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New estrogen receptor found in brains.

Two years ago, graduate student Larry J. Young wouldn't have guessed that his investigation into the sex lives of lizards would lead him to an important region of the rat's brain.

Young and his colleagues at the University of Texas at Austin wanted to understand the role of the hormone estrogen in the sexual behavior of an all-female species of whiptail lizards, Cnemidophorus uniparens (SN: 5/30/87, p.348), and in a related, ancestral species. To do that, he planned to map the distribution of the molecular docking sites, or receptors, for estrogen in lizard tissue.

However, when he tried to develop genetic probes to help him pinpoint these receptors, he wound up with some baffling sequences of nucleotides, the chemical building blocks whose order specifies a protein. Genes typically contain meaningful regions, called exons, with noncoding sequences of nucleotides shoved in between the exons. Messenger RNA molecules, which transfer a gene's information to protein-building machinery, form by matching their nucleotides to the sequences in exons, ignoring the noncoding sections.

The beginning and end of some of the messenger RNA sequences that Young observed matched perfectly the beginning and end of RNA for the human estrogen receptor. But this lizard RNA was missing something in the middle. After much head-scratching, Young figured out that as the lizard RNA formed, it ignored or somehow deleted the information from the fourth exon. Instead it consisted of exons 1 to 3, followed by exon 5.

As a result, says Young, this RNA leads to a newly identified estrogen receptor -- one that exists primarily in the brain.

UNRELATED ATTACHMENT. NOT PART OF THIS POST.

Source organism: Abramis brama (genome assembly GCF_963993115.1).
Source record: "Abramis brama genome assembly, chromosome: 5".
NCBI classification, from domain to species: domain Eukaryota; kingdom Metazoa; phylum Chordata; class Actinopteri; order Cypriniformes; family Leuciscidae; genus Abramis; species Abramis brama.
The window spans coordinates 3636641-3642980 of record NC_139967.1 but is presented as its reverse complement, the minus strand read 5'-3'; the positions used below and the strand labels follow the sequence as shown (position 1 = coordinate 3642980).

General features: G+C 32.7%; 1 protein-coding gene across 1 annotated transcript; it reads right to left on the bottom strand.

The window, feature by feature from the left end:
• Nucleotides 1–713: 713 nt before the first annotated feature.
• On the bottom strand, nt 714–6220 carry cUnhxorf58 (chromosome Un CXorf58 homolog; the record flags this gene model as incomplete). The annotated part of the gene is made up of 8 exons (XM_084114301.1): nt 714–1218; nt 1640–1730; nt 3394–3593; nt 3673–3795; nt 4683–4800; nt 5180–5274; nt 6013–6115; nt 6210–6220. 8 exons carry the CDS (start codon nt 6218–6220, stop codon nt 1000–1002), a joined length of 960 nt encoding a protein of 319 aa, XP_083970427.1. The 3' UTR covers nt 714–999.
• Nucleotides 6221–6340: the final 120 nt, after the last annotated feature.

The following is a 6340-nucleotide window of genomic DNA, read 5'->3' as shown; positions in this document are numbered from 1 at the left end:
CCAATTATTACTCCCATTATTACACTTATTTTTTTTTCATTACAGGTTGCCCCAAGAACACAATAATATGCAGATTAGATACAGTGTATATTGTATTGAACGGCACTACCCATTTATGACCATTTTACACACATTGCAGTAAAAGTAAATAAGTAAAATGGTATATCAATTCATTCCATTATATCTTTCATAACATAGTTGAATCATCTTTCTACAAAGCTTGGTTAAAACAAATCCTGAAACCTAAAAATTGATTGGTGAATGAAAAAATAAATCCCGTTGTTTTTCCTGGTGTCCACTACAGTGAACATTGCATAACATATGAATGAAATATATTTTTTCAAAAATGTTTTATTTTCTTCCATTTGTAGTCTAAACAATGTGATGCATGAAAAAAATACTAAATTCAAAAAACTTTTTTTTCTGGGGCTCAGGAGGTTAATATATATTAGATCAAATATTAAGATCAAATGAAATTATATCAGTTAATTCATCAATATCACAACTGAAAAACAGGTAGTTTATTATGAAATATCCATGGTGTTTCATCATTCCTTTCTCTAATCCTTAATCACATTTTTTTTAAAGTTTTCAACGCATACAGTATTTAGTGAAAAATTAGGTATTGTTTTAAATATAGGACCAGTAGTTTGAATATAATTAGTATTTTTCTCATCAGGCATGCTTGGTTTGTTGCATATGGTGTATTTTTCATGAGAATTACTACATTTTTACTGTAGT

Knowing that many biomedical researchers wouldn't care much about a new lizard receptor, David Crews, Young's advisor, decided they should find out whether this form of the receptor exists in rats as well. "It would imply evolutionary conservation of this form, which [would] cause us to think that this form would be important," says James K. Skipper, a molecular cell biologist at the University of Texas, who conducted the rat study.

Skipper expected to find the receptor in rat uterine tissue, but instead it represents up to 60 percent of the estrogen receptors found in rat brain tissue, the Texas group reports in the Aug. 1 PROCEEDING OF THE NATIONAL ACADEMY OF SCIENCES. This is the first discovery of a variant of an estrogen receptor in normal tissue, says Skipper.

Other variations of the estrogen receptor exist in cancerous breast tissue, says Bert W. O'Malley of Baylor College of Medicine in Houston. He has found the new variant in rat tumors. "In the area of breast cancer research, it's considered a hot new lead that could have some relevance to the development or progression of tumors," he adds.

The part missing in this RNA specifies a section of the receptor that helps it bind to estrogen. So the researchers don't know whether estrogen can still attach, says Crews.

"Our next step is to do the functional studies and determine whether [the receptor] will bind to DNA," says Skipper.

Ordinarily, when estrogen binds to its receptor, the complex then turns on certain genes. The missing section helps the normal receptor molecule flex, possibly so that the complex can squeeze through the nuclear membrane.

Since this new receptor can't flex, Crews speculates that it may instead work outside the nucleus, in the cell proper. If so, the existence of this receptor may help explain some very rapid reactions the body can have to hormonal changes. These reactions, such as hot flashes or sexual behaviors, occur too quickly to have resulted from the activation of genes. But they could possibly happen if this receptor sets off some faster change in the cell, he adds.
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Title Annotation:lizard and rat brains
Publication:Science News
Date:Aug 21, 1993
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